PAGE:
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Editorial

Editorial: Our Appeal To The Chief Justice And Supreme Court

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Chapter Seven, Article 65 of the Constitution of Liberia puts Judicial power before e the Supreme Court of Liberia and all subordinate courts in Liberia as the Legislature may from time to time establish. According to this Constitutional provision, the courts shall apply both statutory and customary laws in accordance with the standards enacted by the Legislature.

No doubt, the foregoing provision of our Constitution is recommending to all Liberians that the best and most suitable place to secure justice, in a situation wherein rights are violated, is THE COURT. And should there be any dissatisfaction, disagreement or other forms of contentions in the process of administering such justice, the Supreme Court of Liberia is the final arbiter of justice.

But the process actually starts from the lower courts and this is where most of the problems engulfing the Judicial System find themselves. Many of the negative criticisms confronting our court system are right within the subordinate courts-this is very visible on a daily basis in lower courts throughout the country.

While we and many others may be aware that a very few cases are adjudicated on the basis of fair-play and justice, we are also cognizant of the fact most of the cases are either judged or delayed  based on bribes, relationships and other personal interests, coordinated between and among judges and lawyers who represent defendants and complainants.

You may or may not believe that most of the reports released by international organizations and institutions to include the American State Department, negating our justice system (court process and police operations) are gathered through independent monitoring and evaluation, something which those who conduct our justice system completely under-estimate only because they don’t just care.

For example, at the Temple of Justice on Capitol Hill where most of our lower courts are situated, some judges are just ‘law and gospel’ onto themselves-far from the acquiescence of the Supreme Court of Liberia. When a judge schedules a case for a particular time, he appears several hours after the scheduled time.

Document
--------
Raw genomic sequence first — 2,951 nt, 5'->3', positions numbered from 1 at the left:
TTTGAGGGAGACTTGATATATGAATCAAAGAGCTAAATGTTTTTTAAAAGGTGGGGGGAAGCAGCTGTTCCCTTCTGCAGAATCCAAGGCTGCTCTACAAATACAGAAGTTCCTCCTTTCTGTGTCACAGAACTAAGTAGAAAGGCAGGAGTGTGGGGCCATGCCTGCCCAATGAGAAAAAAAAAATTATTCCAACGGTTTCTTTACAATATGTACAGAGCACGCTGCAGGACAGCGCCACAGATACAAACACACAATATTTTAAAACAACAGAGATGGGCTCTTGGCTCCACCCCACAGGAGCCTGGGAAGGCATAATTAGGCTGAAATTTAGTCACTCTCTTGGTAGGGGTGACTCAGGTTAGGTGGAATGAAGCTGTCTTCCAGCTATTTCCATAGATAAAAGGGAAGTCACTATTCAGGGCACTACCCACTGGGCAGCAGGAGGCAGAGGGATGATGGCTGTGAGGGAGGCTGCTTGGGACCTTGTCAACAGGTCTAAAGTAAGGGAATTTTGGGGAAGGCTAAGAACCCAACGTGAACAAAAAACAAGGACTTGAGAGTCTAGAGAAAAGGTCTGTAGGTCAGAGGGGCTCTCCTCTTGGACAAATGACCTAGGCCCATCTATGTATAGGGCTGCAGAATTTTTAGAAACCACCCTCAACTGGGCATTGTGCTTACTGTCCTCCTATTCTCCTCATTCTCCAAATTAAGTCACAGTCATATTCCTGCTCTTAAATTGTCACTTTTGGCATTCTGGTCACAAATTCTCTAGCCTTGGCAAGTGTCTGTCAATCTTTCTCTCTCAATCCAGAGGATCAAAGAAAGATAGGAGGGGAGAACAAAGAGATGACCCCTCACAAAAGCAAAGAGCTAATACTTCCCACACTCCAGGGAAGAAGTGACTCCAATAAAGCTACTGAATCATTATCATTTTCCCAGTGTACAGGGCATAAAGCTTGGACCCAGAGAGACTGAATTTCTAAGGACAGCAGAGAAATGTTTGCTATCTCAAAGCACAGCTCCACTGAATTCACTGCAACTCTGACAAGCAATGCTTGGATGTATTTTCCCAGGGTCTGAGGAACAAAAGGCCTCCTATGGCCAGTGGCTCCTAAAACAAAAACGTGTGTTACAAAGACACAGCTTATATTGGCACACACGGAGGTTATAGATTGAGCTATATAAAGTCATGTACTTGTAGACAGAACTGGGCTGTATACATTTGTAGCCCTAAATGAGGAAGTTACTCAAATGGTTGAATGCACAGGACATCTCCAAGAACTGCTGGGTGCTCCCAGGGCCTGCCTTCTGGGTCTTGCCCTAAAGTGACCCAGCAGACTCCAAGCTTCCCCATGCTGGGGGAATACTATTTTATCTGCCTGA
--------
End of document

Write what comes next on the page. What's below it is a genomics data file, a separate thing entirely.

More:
A very clear situation was ours on Wednesday, February 22, 2011 following a lawsuit, wherein we, The New Dawn-Liberia had been issued a writ of summon to appear before the Monrovia City Court at 10:00am for an editorial published in the Thursday, February 10, 2011 edition titled: An Exception To Deception and Political Mischief. It was a complaint filed against us by an executive of the Kennedy Sandy for President Technical Committee.

Being very time-conscious as we’ve always been, we were just in time with our legal counsel, but could not see  the judge until 3:36pm when he arrived to let us out  on the basis of a bond filed by our lawyer. The happenings in the Monrovia City Court within the period of our presence were a confirmation of all that we’ve heard about our justice system in Liberia.

Such unfortunate situations led us to wonder as to the impact of the Judicial Reform process executed by the Government of Liberia, through the Honorable Supreme Court of Liberia, with support from the United Nations Mission In Liberia, United States Government as well as other international organizations and institutions. We are of the fervent belief that the Honorable Chief Justice and the Supreme Court of Liberia are doing excellently well in revamping the court system through the country, and we must commend them.

But what is left now is the process of monitoring and evaluating those who dispense justice within our court system and instituting measures to curtail most of the bad behaviors characterizing the negative image of the entire Judicial System. This is our appeal to the Honorable Chief Justice and Supreme Court of Liberia. We beg that you listen to this national plea for the love of Liberia.

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